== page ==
Memes have plenty of influence

It looks like a trend with no ending


Sophie Dorrance-Minch, staff writer

Memes have become immensely popular in our lives in such a short period. Memes can be found all over the internet and most topics have memes themselves. They’re a major part of people’s lives. How did they influence our lives?

Memes are comical. Whoever is into memes is likely to take comical approaches to situations such as politics. Donald Trump and Hilary Clinton used memes to swing votes in their favor. Memes have made people not take situations very seriously and they can even joke about Climate Change (there’s memes about it. Go ahead and google it. Don’t be surprised to see a huge load of them.).

There are other people who use memes to describe something as well. They’re used as stories and people can notice their ideas and use memes to express theirs as well. Memes can also lead to people believing that something exists.

For example, the Area 51 Raid was originally a joke, but people actually wanted to raid it and see dem aliens. They may also want to attend the raid because they saw memes about it and thought that they could participate as well. A youtuber called Elixir, who became well known for his Naruto run, has practiced Naruto running to catch aliens. Ever since the Area 51 memes became popular, the Naruto run memes did as well. Memes cause changes in behavior. If people see something funny, sometimes they do it. They dab to draw attention, draw someone t-posing because they saw someone else t-posing, etc.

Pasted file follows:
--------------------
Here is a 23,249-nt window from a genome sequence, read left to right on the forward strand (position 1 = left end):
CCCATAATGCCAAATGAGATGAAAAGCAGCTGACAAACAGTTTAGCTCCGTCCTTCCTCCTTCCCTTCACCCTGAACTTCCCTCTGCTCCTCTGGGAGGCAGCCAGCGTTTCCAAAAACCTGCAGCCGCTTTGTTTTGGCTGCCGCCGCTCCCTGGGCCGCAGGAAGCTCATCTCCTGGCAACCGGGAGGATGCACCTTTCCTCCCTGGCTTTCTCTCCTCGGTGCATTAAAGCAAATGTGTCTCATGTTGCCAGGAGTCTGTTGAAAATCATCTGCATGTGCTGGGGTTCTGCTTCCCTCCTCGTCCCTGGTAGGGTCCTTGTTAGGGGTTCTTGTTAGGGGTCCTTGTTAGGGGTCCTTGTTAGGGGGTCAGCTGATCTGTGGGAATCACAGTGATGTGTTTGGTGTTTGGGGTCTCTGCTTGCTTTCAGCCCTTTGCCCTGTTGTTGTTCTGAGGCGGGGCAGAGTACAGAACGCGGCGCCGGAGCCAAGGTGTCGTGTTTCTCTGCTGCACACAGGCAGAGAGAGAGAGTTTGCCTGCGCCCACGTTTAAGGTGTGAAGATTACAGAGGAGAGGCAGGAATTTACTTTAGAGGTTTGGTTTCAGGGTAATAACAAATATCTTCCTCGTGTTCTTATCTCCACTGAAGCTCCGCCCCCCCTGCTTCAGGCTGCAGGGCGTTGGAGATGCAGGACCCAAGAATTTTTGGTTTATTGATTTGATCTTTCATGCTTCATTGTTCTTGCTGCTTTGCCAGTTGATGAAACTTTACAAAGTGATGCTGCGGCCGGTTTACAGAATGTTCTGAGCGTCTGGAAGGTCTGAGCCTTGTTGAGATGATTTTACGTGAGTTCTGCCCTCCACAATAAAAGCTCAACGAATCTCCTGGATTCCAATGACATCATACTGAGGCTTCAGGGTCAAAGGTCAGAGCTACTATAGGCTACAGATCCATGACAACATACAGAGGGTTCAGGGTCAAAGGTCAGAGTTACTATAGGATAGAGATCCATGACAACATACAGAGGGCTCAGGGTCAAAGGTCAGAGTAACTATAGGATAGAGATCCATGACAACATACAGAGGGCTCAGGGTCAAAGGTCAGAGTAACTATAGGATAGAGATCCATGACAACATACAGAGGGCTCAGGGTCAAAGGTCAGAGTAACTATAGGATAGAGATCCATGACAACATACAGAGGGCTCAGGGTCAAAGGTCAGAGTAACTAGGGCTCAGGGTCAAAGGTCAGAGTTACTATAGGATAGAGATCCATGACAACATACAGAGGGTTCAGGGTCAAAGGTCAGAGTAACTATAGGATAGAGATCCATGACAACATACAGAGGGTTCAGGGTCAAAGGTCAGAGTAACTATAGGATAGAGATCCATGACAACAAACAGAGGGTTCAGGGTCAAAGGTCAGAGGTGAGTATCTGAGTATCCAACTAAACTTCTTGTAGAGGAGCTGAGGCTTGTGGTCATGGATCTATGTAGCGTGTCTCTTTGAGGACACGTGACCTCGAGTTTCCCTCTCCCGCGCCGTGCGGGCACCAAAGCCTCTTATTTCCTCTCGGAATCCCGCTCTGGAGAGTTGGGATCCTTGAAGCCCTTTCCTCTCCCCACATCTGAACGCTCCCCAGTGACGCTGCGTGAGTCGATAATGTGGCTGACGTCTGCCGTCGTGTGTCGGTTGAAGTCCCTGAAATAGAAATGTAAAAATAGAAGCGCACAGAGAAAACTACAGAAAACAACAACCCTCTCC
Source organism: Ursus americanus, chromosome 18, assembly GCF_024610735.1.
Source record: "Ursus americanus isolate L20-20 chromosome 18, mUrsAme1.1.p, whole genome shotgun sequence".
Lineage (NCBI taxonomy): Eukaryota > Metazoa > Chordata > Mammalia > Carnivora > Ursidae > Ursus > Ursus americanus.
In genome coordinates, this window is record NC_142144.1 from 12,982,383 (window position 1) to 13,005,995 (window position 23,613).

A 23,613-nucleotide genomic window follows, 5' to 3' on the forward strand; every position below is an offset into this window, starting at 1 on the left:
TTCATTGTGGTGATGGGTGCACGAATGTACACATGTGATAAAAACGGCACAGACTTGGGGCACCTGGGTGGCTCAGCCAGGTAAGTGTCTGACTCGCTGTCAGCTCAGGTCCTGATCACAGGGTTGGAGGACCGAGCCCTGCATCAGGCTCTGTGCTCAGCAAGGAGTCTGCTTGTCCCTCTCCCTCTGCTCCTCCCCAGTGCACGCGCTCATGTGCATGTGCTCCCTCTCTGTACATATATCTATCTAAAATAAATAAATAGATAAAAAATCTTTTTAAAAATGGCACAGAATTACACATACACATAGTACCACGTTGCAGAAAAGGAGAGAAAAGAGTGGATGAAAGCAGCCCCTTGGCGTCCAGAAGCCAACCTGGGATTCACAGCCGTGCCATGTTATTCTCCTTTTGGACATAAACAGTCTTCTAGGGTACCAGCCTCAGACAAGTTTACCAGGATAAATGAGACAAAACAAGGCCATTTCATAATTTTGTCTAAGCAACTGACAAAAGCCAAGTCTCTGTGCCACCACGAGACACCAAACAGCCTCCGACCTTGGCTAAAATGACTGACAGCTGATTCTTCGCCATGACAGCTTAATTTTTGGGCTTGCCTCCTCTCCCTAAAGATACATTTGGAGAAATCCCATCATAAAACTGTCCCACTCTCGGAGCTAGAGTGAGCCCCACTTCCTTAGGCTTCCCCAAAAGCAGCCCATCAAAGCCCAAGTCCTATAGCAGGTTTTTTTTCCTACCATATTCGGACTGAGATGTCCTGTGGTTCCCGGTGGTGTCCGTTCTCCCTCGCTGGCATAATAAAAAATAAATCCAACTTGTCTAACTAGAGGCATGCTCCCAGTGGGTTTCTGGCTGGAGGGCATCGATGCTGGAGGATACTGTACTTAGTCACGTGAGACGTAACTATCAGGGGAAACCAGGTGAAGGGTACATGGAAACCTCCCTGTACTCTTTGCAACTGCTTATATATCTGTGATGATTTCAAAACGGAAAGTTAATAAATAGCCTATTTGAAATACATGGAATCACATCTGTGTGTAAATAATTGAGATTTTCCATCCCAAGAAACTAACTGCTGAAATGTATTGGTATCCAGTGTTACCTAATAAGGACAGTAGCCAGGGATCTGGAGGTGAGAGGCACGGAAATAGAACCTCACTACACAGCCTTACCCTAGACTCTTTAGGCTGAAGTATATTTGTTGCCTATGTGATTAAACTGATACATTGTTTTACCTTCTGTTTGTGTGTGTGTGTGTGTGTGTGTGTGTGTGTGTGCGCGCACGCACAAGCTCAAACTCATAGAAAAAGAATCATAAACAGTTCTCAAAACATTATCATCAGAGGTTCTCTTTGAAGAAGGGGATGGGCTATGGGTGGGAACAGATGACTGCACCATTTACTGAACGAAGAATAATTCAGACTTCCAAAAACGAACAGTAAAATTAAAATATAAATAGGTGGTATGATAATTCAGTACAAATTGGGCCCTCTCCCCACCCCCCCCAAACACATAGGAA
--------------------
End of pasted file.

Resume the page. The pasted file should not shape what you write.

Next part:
They also go to the extent of claiming that they can’t live without memes. Memes became a new way of expressing ourselves and are a major part of entertainment. There are also some people who claim that memes are harmless.

For example, “However, other students argue that such memes do not inherently detract attention from the actual issue itself, meaning the events promoting Naruto runs across hurricanes do not make people perceive the hurricane as less destructive or deter evacuation plans. Founder and administrator of Carnegie Mellon Memes for Spicy Teens, Emily Newman, addresses that these memes were brought up among the other moderators of the meme group. Furthermore, she concluded that the spoof events were harmless because we “continue[d] to educate on the issue” that Westboro Baptist Church is a “hate group and serious” and the spoof pages did not clash with information about legitimate counterprotests.”- Madeline Kim. 

It is true that memes have made a huge influence in our lives, but they don’t always interfere with how we focus on issues.